Introduction to Dementia
Dementia is largely misunderstood. For one, it’s not technically a disease. It’s a syndrome. This means it’s a set of symptoms that commonly develop with old age. Dementia is caused by damage to brain cells, which inhibits their ability to relay messages to each other. This lack of communication between cells in the brain is what causes behavioral changes, memory loss, lack or motor skills, or poor judgement in decision making. There is a well-known correlation between people who have been diagnosed with Alzheimer’s and people with dementia. In fact, according to The Alzheimer’s Association, between 60%-80% of dementia cases are caused by Alzheimer’s.
The most common sign that is associated with dementia is memory loss. Your loved one might frequently forget trivial things like when they were supposed to meet their friend for coffee, or more drastic things like the names of their grandchildren. Often times, dementia can be progressive and in these cases something like memory loss issues can become worse over time. It might start out as trivial misplacement of glasses and turn into much more life altering memory problems. It’s important to keep a close eye on the development of memory loss over time. Other indicators of dementia include an inability to communicate, cognitive impairment, and frequently becoming disoriented or lost.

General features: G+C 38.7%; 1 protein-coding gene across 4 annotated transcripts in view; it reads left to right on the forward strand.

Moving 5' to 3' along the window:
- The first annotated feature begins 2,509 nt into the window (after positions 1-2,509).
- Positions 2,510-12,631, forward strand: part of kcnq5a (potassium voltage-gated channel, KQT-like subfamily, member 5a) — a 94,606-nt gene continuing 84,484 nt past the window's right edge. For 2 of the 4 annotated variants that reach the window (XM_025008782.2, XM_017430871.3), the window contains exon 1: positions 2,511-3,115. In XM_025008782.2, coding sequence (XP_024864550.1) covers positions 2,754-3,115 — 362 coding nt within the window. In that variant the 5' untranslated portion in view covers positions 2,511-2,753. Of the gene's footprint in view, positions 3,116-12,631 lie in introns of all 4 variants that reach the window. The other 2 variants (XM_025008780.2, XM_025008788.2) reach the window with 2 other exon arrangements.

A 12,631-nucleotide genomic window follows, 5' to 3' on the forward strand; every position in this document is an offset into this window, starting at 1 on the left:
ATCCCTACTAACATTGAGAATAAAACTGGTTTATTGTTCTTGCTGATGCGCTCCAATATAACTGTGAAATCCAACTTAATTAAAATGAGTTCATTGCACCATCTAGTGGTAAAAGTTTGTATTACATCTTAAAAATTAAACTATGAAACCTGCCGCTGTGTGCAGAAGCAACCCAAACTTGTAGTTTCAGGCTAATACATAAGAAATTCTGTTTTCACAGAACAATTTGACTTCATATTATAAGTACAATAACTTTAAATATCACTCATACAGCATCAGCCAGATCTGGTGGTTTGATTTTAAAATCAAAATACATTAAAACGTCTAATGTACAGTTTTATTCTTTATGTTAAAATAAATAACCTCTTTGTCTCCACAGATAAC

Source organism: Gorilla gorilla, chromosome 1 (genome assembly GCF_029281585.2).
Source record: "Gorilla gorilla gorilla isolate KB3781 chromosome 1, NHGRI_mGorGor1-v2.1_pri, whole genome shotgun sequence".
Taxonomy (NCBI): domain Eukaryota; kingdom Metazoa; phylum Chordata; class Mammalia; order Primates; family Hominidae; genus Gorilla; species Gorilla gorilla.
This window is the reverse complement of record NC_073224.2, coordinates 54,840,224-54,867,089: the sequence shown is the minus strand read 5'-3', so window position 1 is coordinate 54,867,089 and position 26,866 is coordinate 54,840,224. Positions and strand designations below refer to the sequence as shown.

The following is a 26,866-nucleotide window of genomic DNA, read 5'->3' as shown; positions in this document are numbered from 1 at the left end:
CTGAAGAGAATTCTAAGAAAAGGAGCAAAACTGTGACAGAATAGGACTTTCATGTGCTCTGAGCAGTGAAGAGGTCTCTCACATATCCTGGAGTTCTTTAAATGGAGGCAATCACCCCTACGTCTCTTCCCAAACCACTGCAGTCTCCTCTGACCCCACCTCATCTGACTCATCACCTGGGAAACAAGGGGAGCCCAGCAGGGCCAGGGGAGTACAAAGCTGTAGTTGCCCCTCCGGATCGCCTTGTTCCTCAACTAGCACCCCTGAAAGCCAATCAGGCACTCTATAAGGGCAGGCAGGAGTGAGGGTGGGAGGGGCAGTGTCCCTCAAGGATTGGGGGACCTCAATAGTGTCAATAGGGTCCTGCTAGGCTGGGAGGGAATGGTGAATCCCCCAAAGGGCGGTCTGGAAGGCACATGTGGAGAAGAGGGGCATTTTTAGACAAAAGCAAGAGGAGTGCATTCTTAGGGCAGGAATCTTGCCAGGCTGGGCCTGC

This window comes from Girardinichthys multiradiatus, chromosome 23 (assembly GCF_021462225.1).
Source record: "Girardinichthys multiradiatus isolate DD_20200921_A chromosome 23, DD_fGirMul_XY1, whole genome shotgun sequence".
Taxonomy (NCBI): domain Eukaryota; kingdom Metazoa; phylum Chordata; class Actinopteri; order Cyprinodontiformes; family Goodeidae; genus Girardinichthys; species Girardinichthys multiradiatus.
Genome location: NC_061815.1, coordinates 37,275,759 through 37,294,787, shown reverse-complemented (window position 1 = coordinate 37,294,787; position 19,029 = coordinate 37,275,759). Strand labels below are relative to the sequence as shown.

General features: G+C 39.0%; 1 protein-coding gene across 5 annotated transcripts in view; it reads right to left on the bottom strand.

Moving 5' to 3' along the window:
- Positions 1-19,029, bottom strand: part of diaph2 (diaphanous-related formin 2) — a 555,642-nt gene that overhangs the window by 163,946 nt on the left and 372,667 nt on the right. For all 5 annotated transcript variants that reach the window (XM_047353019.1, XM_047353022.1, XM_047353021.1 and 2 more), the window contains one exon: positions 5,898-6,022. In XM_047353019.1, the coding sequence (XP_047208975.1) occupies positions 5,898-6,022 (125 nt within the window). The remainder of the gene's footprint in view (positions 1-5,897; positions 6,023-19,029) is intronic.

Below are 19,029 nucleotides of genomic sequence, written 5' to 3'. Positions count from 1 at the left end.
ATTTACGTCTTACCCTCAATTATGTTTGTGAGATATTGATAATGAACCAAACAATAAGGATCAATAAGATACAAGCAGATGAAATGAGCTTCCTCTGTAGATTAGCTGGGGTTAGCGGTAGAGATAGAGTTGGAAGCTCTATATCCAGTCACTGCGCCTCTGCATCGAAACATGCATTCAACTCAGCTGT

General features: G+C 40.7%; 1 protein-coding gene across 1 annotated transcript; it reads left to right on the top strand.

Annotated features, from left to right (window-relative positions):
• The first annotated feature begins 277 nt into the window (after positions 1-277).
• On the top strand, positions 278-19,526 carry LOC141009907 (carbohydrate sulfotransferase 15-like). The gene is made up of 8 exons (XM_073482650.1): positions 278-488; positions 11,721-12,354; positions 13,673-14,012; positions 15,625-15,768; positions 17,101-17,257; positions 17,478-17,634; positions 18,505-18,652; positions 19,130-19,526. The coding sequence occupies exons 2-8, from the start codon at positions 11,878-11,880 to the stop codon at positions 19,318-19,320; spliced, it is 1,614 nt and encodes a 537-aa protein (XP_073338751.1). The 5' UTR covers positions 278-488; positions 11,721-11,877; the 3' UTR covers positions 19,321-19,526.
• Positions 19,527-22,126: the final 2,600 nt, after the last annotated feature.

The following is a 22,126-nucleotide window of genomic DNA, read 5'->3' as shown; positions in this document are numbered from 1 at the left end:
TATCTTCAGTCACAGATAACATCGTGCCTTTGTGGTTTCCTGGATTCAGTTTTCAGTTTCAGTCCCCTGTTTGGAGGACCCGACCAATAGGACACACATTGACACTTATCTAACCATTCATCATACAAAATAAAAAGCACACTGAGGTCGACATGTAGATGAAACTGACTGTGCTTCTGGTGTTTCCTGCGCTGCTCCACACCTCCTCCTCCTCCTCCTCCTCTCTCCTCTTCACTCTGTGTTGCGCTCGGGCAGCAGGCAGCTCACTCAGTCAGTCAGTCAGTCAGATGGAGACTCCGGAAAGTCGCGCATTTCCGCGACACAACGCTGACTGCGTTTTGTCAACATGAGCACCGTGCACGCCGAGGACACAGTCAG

There are lifestyle choices that can be made that correlate with a lower percent chance of having to deal with dementia at later stages of life. Not surprisingly, considering 60%-80% of dementia cases are linked to Alzheimer’s, many of these mirror measures that can be taken to reduce the likelihood of Alzheimer’s. (If you’re interested in learning more about Alzheimer’s take a look at our past blog post here: http://bit.ly/whattoexpectalz) This list includes eating healthier, staying active, an appropriate amount of sleep, and pursuing social encounters.
It’s important to keep a close eye on the behavioral, cognitive, and emotional development of your loved one as they age. Picking up on early signs of dementia can help in preparing your family and your loved one for what lies ahead. If you have any questions about specifics to your situation, please call 615–595–8982 to speak with a representative of LifeLinks. Our care managers deal with complex syndromes like dementia in real time everyday.